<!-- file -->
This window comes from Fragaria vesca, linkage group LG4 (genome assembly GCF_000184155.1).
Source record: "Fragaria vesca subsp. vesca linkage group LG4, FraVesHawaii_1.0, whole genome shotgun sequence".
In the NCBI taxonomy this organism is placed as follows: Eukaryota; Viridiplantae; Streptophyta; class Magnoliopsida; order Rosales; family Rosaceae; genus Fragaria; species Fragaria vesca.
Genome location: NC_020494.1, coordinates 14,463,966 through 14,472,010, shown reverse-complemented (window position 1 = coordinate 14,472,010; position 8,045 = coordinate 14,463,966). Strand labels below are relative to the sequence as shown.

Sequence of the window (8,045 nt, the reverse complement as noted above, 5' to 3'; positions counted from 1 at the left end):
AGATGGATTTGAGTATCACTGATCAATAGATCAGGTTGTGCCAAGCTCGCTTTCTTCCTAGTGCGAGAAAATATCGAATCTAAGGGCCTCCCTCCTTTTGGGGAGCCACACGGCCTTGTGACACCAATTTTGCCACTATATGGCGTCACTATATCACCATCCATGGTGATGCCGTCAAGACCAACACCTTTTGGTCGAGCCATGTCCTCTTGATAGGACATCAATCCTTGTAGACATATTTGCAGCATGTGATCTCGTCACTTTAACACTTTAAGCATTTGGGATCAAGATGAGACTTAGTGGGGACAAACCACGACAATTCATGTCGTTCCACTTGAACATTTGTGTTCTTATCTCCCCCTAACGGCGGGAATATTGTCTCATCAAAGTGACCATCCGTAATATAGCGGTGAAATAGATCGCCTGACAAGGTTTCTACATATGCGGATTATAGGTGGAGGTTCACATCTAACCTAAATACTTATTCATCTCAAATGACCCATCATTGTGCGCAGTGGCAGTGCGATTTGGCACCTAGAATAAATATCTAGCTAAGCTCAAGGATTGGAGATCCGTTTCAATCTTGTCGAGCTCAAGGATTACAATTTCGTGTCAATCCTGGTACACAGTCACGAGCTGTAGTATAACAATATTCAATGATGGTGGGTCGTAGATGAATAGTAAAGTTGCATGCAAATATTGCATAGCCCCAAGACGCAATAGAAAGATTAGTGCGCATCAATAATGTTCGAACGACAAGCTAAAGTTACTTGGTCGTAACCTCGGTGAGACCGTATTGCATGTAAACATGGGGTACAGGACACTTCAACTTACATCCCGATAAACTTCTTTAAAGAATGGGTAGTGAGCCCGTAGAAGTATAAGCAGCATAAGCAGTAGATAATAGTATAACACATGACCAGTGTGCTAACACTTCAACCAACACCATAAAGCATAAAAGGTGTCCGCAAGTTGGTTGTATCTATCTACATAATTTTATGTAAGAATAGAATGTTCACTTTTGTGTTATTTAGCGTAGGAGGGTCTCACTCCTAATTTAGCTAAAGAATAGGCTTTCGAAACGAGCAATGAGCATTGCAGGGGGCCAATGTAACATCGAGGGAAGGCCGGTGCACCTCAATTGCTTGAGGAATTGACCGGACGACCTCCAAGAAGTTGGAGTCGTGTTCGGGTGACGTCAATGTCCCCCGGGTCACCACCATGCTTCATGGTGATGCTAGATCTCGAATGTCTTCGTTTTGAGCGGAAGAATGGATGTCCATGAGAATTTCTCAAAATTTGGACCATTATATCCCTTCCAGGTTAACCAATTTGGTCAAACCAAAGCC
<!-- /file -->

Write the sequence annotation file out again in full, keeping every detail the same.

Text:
This window comes from Fragaria vesca, linkage group LG4 (genome assembly GCF_000184155.1).
Source record: "Fragaria vesca subsp. vesca linkage group LG4, FraVesHawaii_1.0, whole genome shotgun sequence".
In the NCBI taxonomy this organism is placed as follows: Eukaryota; Viridiplantae; Streptophyta; class Magnoliopsida; order Rosales; family Rosaceae; genus Fragaria; species Fragaria vesca.
Genome location: NC_020494.1, coordinates 14,463,966 through 14,472,010, shown reverse-complemented (window position 1 = coordinate 14,472,010; position 8,045 = coordinate 14,463,966). Strand labels below are relative to the sequence as shown.

Sequence of the window (8,045 nt, the reverse complement as noted above, 5' to 3'; positions counted from 1 at the left end):
AGATGGATTTGAGTATCACTGATCAATAGATCAGGTTGTGCCAAGCTCGCTTTCTTCCTAGTGCGAGAAAATATCGAATCTAAGGGCCTCCCTCCTTTTGGGGAGCCACACGGCCTTGTGACACCAATTTTGCCACTATATGGCGTCACTATATCACCATCCATGGTGATGCCGTCAAGACCAACACCTTTTGGTCGAGCCATGTCCTCTTGATAGGACATCAATCCTTGTAGACATATTTGCAGCATGTGATCTCGTCACTTTAACACTTTAAGCATTTGGGATCAAGATGAGACTTAGTGGGGACAAACCACGACAATTCATGTCGTTCCACTTGAACATTTGTGTTCTTATCTCCCCCTAACGGCGGGAATATTGTCTCATCAAAGTGACCATCCGTAATATAGCGGTGAAATAGATCGCCTGACAAGGTTTCTACATATGCGGATTATAGGTGGAGGTTCACATCTAACCTAAATACTTATTCATCTCAAATGACCCATCATTGTGCGCAGTGGCAGTGCGATTTGGCACCTAGAATAAATATCTAGCTAAGCTCAAGGATTGGAGATCCGTTTCAATCTTGTCGAGCTCAAGGATTACAATTTCGTGTCAATCCTGGTACACAGTCACGAGCTGTAGTATAACAATATTCAATGATGGTGGGTCGTAGATGAATAGTAAAGTTGCATGCAAATATTGCATAGCCCCAAGACGCAATAGAAAGATTAGTGCGCATCAATAATGTTCGAACGACAAGCTAAAGTTACTTGGTCGTAACCTCGGTGAGACCGTATTGCATGTAAACATGGGGTACAGGACACTTCAACTTACATCCCGATAAACTTCTTTAAAGAATGGGTAGTGAGCCCGTAGAAGTATAAGCAGCATAAGCAGTAGATAATAGTATAACACATGACCAGTGTGCTAACACTTCAACCAACACCATAAAGCATAAAAGGTGTCCGCAAGTTGGTTGTATCTATCTACATAATTTTATGTAAGAATAGAATGTTCACTTTTGTGTTATTTAGCGTAGGAGGGTCTCACTCCTAATTTAGCTAAAGAATAGGCTTTCGAAACGAGCAATGAGCATTGCAGGGGGCCAATGTAACATCGAGGGAAGGCCGGTGCACCTCAATTGCTTGAGGAATTGACCGGACGACCTCCAAGAAGTTGGAGTCGTGTTCGGGTGACGTCAATGTCCCCCGGGTCACCACCATGCTTCATGGTGATGCTAGATCTCGAATGTCTTCGTTTTGAGCGGAAGAATGGATGTCCATGAGAATTTCTCAAAATTTGGACCATTATATCCCTTCCAGGTTAACCAATTTGGTCAAACCAAAGCC